Following The Leader

A leader should not be the only one who makes sacrifices.

In last week’s article, looking at the qualities of leadership was the main focus. Although countless books have been written on that subject, the discussion is rarely geared toward those who are being led. Everyone has been a follower at one point in life and since followers always outnumber leaders, it would stand to reason that this perspective would provide valuable insight.

Being a Follower does not imply that one blindly obeys each command without any responsibility for that action. Nor does it exempt others from sitting back and reaping the benefits without effort. If there is any expectation of getting something, it requires being part of the solution. While those duties and expectations change depending on the overall circumstances, members of the group should strive to understand what needs to be done to accomplish those goals.

Perhaps the word “Follower” denotes the wrong impression and should be thought of more as a “Doer”; one who will do something to contribute based on his or her abilities, proficiencies, and experiences. Each Doer has different levels of skills and talents which a wise leader will be able to distinguish as well as appropriate the right tasks for each person.

Being a good Doer also suggests having a certain level of discernment and the ability to understand what is being asked for the good of the entire group. Unfortunately, leaders become corrupt and may demand actions that risk the integrity of the Doers. After gaining their trust through charismatic spectacles or perpetuating all kinds of deceptions, the leader – now turned tyrant – will change course and mandate instructions which aim to secure that leadership position and prohibit any other person from rescuing the group.

There are responsibilities involved in being a Doer and what may be the most important and most difficult part is realizing that sometimes a request may not be fair and require more effort than those in the rest of the group. Again, this is very situational because a soldier’s risk can mean life or death, while an employee may only forfeit a few extra hours of free time.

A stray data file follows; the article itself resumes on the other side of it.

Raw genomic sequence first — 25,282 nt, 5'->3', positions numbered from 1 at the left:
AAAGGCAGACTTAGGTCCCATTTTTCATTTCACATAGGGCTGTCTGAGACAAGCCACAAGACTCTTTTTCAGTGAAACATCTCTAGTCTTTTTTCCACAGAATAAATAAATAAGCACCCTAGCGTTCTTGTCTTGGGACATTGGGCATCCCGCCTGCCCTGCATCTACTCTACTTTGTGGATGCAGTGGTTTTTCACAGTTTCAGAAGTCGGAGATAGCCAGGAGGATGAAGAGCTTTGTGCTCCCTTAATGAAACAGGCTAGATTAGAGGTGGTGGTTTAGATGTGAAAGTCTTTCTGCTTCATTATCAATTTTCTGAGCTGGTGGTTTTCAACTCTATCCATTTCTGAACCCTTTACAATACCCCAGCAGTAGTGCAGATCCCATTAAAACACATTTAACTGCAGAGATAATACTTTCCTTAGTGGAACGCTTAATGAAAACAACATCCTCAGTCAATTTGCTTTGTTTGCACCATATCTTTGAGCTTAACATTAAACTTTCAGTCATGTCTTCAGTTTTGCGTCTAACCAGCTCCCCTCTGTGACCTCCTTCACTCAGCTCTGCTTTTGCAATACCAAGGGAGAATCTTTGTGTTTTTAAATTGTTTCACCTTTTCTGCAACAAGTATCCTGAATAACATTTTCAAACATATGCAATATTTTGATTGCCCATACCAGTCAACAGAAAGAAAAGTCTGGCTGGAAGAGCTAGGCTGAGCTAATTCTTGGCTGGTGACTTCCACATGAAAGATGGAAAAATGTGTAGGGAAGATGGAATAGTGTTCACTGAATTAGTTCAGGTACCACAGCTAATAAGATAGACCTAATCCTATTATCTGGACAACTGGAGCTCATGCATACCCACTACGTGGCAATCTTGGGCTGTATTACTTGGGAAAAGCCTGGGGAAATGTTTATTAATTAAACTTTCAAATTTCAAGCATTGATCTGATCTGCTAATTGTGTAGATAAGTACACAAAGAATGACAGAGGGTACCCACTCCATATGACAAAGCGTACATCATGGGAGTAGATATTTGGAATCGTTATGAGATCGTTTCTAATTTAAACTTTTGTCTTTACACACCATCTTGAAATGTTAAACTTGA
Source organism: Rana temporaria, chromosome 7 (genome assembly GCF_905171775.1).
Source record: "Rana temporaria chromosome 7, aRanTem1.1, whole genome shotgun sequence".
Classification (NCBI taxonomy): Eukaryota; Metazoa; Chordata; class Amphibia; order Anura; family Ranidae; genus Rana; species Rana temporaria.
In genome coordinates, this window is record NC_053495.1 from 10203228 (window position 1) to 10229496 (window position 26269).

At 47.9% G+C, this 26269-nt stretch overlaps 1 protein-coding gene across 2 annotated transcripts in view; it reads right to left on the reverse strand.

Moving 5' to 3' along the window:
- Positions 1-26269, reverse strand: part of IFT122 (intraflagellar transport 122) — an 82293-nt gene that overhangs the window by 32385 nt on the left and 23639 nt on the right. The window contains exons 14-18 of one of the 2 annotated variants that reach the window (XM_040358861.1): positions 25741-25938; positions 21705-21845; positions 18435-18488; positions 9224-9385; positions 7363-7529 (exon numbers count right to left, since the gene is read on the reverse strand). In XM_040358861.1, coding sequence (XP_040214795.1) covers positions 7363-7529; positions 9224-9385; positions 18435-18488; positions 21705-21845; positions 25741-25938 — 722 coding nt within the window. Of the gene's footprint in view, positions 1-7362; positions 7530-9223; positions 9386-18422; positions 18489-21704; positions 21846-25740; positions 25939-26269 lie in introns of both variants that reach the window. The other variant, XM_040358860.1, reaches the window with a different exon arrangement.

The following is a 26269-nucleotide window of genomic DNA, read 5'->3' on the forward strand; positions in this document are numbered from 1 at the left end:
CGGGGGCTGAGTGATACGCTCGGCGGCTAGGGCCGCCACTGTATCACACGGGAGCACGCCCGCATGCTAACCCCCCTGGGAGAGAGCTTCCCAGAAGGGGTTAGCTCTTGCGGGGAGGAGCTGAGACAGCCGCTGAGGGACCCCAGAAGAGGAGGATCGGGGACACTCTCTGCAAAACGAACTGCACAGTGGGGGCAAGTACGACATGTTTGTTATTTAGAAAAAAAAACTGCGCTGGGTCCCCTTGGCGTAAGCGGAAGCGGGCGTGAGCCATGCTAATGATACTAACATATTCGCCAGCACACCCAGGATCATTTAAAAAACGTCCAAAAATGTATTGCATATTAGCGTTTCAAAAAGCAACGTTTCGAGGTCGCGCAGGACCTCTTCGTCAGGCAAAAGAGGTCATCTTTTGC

Creating a precise list of all the expectations and responsibilities that Followers need is virtually impossible. Often, the work of a Doer goes unrecognized and can feel as though it is not appreciated.

Egos, combined with the human ability of freethought, creates opportunities for arguments and misunderstandings which ultimately become breeding grounds for strife and conflict. This is when the wisdom of a great leader will propose ways of reconciliation and teamwork but it requires determination from every member of the team to work together and resolve those issues for everyone’s greater good. If a Doer expects to receive anything with no contribution, perhaps the feeling of entitlement will be the only thing received.

What are some of your thoughts or even specific instances when as a Doer, you put your own needs aside for the benefit of the team? Please feel free to comment.


John Dunia
John Dunia
John has a passion; and that is helping others heal from past difficulties and abuses. Healing became important when he realized how much it freed him from his own past and now works to help others experience that liberation. The key to his success was discovering that the most debilitating damage was his own shame and the destructive things he believed about who he was. Throughout his own healing journey, he became hyper-aware of how shame was affecting him while having little clue of its presence. Others noticed these changes and reached out to him for help. His methods were so effective that he made it a mission to shift his career into helping others. Adopting the term “ShameDoctor”, he continues to teach others to empower themselves through his remarkably effective techniques. “Shame is one of the biggest yet least talked about issues we face as individuals and society yet so very little is mentioned about it.” It is his purpose to change the way the world perceives shame and promote helpful and viable techniques to heal and overcome those past struggles. John’s book, “Shame On Me – Healing a Life of Shame-Based thinking” was self-published in 2016. In addition to working with clients, John also writes healing and insightful articles each week. He is also looking forward to speaking on the topics of shame and healing throughout the globe.

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